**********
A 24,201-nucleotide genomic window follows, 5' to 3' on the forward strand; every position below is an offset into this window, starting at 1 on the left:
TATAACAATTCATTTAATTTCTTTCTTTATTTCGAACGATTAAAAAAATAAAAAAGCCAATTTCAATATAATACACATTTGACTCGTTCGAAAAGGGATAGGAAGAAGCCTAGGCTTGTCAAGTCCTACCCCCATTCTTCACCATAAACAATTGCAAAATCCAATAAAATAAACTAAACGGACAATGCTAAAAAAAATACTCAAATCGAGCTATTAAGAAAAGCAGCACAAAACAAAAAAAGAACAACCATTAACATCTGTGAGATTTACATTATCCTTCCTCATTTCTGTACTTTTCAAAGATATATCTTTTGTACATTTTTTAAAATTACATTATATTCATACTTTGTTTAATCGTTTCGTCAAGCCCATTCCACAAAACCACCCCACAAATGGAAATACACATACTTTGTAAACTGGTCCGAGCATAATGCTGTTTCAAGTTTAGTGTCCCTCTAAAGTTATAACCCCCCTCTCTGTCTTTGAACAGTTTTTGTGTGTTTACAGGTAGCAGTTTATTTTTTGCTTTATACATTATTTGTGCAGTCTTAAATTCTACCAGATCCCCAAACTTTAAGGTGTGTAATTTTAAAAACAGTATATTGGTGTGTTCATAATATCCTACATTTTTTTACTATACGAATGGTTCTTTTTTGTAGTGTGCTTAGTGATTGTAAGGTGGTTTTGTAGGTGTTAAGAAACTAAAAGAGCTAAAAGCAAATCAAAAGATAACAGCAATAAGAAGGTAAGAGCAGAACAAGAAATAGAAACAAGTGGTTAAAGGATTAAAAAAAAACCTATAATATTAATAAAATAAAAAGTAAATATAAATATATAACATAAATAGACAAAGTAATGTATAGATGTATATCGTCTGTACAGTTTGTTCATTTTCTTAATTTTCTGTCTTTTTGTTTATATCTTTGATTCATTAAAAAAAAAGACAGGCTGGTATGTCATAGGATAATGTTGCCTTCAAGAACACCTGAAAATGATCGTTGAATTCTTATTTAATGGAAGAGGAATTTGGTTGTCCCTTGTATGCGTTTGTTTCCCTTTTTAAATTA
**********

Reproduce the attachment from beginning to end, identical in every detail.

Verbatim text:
A 24,201-nucleotide genomic window follows, 5' to 3' on the forward strand; every position below is an offset into this window, starting at 1 on the left:
TATAACAATTCATTTAATTTCTTTCTTTATTTCGAACGATTAAAAAAATAAAAAAGCCAATTTCAATATAATACACATTTGACTCGTTCGAAAAGGGATAGGAAGAAGCCTAGGCTTGTCAAGTCCTACCCCCATTCTTCACCATAAACAATTGCAAAATCCAATAAAATAAACTAAACGGACAATGCTAAAAAAAATACTCAAATCGAGCTATTAAGAAAAGCAGCACAAAACAAAAAAAGAACAACCATTAACATCTGTGAGATTTACATTATCCTTCCTCATTTCTGTACTTTTCAAAGATATATCTTTTGTACATTTTTTAAAATTACATTATATTCATACTTTGTTTAATCGTTTCGTCAAGCCCATTCCACAAAACCACCCCACAAATGGAAATACACATACTTTGTAAACTGGTCCGAGCATAATGCTGTTTCAAGTTTAGTGTCCCTCTAAAGTTATAACCCCCCTCTCTGTCTTTGAACAGTTTTTGTGTGTTTACAGGTAGCAGTTTATTTTTTGCTTTATACATTATTTGTGCAGTCTTAAATTCTACCAGATCCCCAAACTTTAAGGTGTGTAATTTTAAAAACAGTATATTGGTGTGTTCATAATATCCTACATTTTTTTACTATACGAATGGTTCTTTTTTGTAGTGTGCTTAGTGATTGTAAGGTGGTTTTGTAGGTGTTAAGAAACTAAAAGAGCTAAAAGCAAATCAAAAGATAACAGCAATAAGAAGGTAAGAGCAGAACAAGAAATAGAAACAAGTGGTTAAAGGATTAAAAAAAAACCTATAATATTAATAAAATAAAAAGTAAATATAAATATATAACATAAATAGACAAAGTAATGTATAGATGTATATCGTCTGTACAGTTTGTTCATTTTCTTAATTTTCTGTCTTTTTGTTTATATCTTTGATTCATTAAAAAAAAAGACAGGCTGGTATGTCATAGGATAATGTTGCCTTCAAGAACACCTGAAAATGATCGTTGAATTCTTATTTAATGGAAGAGGAATTTGGTTGTCCCTTGTATGCGTTTGTTTCCCTTTTTAAATTA